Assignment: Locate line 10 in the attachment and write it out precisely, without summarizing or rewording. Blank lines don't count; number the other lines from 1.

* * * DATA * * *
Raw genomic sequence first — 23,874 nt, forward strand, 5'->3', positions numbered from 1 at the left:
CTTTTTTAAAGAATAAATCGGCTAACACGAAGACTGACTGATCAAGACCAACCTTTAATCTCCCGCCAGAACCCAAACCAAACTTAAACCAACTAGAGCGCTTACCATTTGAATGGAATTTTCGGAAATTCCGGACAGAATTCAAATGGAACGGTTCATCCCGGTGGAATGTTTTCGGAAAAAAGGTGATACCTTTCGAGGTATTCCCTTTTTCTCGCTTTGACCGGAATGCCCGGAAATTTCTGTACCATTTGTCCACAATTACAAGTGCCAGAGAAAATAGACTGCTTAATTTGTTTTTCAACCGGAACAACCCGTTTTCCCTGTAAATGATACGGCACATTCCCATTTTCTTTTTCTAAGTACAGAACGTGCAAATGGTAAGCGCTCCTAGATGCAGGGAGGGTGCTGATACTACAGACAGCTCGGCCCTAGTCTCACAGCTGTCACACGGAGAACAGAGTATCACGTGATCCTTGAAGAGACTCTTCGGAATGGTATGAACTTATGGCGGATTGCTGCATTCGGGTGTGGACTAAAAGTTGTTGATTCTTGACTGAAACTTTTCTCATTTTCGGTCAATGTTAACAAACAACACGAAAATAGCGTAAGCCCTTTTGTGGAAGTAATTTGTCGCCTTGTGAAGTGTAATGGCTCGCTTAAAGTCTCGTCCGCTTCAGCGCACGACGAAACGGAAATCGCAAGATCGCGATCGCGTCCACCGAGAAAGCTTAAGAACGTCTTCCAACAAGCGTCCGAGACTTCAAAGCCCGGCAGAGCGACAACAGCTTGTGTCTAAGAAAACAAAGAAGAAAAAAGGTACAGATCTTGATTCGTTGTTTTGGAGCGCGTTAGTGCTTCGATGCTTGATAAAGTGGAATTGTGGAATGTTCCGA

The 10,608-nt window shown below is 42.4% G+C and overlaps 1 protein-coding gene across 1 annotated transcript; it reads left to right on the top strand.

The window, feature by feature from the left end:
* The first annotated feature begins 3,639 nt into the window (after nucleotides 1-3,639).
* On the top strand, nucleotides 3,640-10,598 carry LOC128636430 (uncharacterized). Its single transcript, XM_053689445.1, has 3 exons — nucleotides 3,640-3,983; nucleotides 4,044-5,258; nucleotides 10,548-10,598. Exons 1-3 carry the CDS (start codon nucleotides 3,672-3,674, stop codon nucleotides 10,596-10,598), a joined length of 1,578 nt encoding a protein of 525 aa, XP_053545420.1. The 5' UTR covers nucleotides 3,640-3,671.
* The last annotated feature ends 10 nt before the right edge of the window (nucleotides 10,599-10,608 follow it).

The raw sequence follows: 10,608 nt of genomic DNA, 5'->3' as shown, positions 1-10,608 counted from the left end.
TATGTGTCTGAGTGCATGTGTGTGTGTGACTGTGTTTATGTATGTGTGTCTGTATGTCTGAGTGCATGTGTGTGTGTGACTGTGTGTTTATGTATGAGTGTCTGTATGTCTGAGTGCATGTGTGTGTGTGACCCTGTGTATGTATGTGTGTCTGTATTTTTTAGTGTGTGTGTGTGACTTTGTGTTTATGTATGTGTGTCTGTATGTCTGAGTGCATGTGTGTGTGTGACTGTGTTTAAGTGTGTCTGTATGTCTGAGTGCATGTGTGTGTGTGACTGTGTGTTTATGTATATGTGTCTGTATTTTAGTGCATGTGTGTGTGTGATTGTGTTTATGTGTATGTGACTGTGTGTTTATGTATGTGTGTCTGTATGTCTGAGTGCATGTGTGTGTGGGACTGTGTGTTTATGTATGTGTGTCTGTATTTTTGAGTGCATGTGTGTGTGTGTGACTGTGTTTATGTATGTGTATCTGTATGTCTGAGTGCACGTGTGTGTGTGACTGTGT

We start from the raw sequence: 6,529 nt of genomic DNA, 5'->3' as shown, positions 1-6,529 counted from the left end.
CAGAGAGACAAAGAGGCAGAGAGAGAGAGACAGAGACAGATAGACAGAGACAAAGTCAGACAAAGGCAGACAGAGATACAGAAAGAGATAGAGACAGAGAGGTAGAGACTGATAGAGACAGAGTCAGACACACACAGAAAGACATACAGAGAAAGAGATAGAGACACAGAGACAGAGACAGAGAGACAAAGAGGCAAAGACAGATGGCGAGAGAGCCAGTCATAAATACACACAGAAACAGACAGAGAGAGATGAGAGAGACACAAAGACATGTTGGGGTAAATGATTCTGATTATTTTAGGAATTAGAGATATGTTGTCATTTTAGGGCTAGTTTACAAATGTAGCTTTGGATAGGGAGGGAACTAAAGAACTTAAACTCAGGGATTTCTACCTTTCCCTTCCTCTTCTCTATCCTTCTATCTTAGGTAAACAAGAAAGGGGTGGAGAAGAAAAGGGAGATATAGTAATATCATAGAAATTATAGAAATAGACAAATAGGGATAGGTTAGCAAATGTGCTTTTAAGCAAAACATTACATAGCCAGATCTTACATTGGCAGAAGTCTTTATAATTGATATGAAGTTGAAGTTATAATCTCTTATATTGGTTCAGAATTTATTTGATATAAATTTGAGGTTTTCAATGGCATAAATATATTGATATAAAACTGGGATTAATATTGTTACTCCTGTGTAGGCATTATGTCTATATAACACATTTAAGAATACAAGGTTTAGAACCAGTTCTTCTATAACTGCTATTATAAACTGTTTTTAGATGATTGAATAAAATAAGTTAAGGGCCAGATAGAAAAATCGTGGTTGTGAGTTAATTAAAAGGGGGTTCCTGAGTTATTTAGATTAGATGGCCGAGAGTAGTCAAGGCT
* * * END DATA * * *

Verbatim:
We start from the raw sequence: 6,529 nt of genomic DNA, 5'->3' as shown, positions 1-6,529 counted from the left end.